Peg Perego Booklet 50 Combo Review
Pros: Secure car seat attachment, canopy works well with car seat
Cons: Heavy, difficult to attach car seat
Manufacturer: Peg Perego
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Our Analysis and Test Results
The family started Peg Perego is a juvenile product company from Italy. They offer a variety of products, including car seats, strollers, and electric ride-on toys. The company launched in 1949 and soared in popularity over the years, becoming well-known for quality and safety. The family continues to work within the company under the design and development sections.
Ease of Attaching Car Seat
The Booklet 50 only works with Peg Perego infant car seat carriers. We tested ours with the Peg Perego Nido. During testing, this stroller proved to be more challenging than the competition, which is concerning given that the same brand seat should work well with a same brand stroller.
You do not need an adapter to connect the carrier to the stroller, which is a plus with fewer things to potentially misplace. The connection points need lining up simultaneously to make the connection, and it requires more pressure and effort to hear the audible click that ensures you're good to go. While you do not need an adapter and you leave the toddler seat and canopy in place, it is all the extra material in the seat/canopy that seems to make the connection more difficult, so there is a trade-off for the convenience. If you could remove the seat and canopy, the connection might be easier and the entire package lighter.
Weight and Folded Size
This stroller weighs about 20.1 lbs (the same as the old Booklet). However, it did lose some girth when folded with a final folded size of 8,740 cubic inches. The folded size is impressive, with only a handful offering smaller packages that aren't frame strollers, but the weight is only average and could be prohibitive for mothers who've had a c-section.
The Booklet 50 isn't the easiest to push and turn, but if you stay on the beaten b=apth of hard or paved surfaces, then you'll likely fare okay. If you try to move off the path onto grass or gravel, things start to get more challenging, and you could struggle.
We did find one-handed pushing is possible during testing on flat surfaces, but two hands are needed when the road gets rough. It has surprisingly wide turns for a stroller that looks relatively small, and we experienced more flex in the frame than much of the competition.
The new Booklet 50 still sports foam-filled plastic tires. While arguably nicer than some of the plastic competition, they still can't compete with rubber tires for maneuverability, quality, or rider comfort. It also has suspension and ball bearings in the wheel hubs, but side-by-side, it doesn't match the higher-end products in this lineup.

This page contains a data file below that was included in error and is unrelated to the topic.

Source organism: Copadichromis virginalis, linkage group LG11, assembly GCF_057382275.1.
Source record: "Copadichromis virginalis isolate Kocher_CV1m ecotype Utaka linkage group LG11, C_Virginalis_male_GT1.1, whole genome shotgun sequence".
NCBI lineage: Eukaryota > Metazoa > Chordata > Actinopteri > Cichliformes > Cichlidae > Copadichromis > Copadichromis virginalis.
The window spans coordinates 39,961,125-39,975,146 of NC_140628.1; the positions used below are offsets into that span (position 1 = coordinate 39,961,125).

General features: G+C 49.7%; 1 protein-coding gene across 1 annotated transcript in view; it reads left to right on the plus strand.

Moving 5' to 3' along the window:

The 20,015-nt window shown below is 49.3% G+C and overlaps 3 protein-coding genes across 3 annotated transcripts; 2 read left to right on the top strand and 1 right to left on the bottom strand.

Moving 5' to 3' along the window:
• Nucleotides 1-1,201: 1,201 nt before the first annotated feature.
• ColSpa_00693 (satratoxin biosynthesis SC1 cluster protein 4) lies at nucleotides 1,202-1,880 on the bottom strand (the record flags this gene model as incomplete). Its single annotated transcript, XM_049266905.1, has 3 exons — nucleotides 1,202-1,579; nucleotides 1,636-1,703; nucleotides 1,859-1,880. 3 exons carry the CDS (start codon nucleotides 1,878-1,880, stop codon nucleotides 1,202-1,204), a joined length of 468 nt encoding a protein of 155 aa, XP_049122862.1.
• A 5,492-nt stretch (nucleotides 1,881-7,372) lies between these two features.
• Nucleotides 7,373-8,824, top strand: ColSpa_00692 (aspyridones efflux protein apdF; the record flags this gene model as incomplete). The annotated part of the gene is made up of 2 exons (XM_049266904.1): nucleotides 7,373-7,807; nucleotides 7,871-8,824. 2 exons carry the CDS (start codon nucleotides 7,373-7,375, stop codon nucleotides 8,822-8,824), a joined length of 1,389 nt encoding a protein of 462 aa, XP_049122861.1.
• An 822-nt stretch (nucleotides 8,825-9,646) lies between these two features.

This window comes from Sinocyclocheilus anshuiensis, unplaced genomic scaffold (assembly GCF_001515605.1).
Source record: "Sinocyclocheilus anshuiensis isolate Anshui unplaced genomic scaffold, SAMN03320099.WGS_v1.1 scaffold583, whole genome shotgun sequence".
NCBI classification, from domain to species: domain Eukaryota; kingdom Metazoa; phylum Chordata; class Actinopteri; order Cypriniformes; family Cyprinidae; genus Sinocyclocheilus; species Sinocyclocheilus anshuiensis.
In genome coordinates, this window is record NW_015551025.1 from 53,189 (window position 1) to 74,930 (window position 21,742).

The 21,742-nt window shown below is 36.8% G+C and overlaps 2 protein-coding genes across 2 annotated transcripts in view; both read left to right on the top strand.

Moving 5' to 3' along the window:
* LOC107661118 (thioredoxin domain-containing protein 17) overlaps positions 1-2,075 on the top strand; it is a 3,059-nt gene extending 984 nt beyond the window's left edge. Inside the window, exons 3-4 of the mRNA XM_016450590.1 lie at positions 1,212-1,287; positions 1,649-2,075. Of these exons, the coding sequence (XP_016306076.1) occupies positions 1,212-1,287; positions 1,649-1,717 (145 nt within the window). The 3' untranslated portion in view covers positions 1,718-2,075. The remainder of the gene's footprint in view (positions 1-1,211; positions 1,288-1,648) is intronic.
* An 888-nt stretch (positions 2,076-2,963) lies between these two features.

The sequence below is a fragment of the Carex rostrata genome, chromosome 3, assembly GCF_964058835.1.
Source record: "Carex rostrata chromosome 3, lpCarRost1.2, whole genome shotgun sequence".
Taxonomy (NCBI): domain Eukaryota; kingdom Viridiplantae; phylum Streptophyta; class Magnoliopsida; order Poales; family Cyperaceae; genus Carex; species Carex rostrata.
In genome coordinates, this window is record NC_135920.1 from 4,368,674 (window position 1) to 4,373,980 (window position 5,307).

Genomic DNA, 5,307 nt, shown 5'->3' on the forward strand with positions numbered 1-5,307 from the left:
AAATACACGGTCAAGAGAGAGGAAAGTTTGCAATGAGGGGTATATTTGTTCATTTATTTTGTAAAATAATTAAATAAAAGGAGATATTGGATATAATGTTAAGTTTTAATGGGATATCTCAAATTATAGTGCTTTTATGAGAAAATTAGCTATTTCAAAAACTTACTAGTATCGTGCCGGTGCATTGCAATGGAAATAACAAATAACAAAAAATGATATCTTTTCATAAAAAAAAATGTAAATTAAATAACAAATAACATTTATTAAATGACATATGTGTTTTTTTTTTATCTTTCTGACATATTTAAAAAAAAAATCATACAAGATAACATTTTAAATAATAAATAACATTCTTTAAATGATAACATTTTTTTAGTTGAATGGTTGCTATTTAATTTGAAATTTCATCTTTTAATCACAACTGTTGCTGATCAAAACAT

The 50 has a leatherette-covered, adjustable, rotating handlebar with a fairly wide range. This style of adjustment places taller pushers closer to the rear axle and increases the chance for kicking the stroller while strolling.
Ease of Use
The Booklet 50 offers slightly above average ease of use for the group with some features parents will likely want.
Fold and Unfold
The 50 folds with one hand and unfolds with two. It isn't a hard process, but it does feel counterintuitive than the standard folding versions we've seen. Once folded, it stands by itself, has a carry strap, and automatically locks in place. The new Booklet includes a red lever release lock on the handlebar.
The Booklet 50 includes single action brakes. The brakes are friendly to feet and shoes and are easy enough to set and release, even if they aren't the absolute best in the group.
The Booklet 50 has a new basket over the Booklet of yore, but the 11 lb capacity limit remains. It offers reasonably good access from the back and sides, and we fit our extra-large diaper bag inside. The new basket doesn't extend as far back as the old option, making it somewhat harder to use.
The Booklet 50 canopy is smaller, not extending as far over the passenger as some of the higher scoring options. The shade is UPF 50+ and has a vinyl, medium-sized peek-a-boo window. You can use the canopy in conjunction with the infant carrier.
Ease of Setup
It took us 14:15 minutes to set up the Booklet 50. This time is almost 5 minutes longer than the old version. The user manual is only average, with the most challenging part being the assembly of the basket, which could have been installed at the factory. You need to install all four wheels, the handlebar, the basket, and the canopy. We don't think the illustrations don' show as much of what you need as they should.
This stroller comes with a higher-end price tag, and traditionally Peg Perego is known for quality products. However, in comparison to the competition, the Booklet 50 is only average when viewed side-by-side during our tests. The Booklet 50 frame is full of connection points and flex with no real elegance to the design. The new version is somewhat better than the old, but not enough to impact the overall quality score in our tests. This version includes a softer feeling canvas that seems durable. It has a rubberized portion at the bottom of the footrest and features a "Leather" like cover on the handle and belly bar.
— Wendy Schmitz & BabyGearLab Team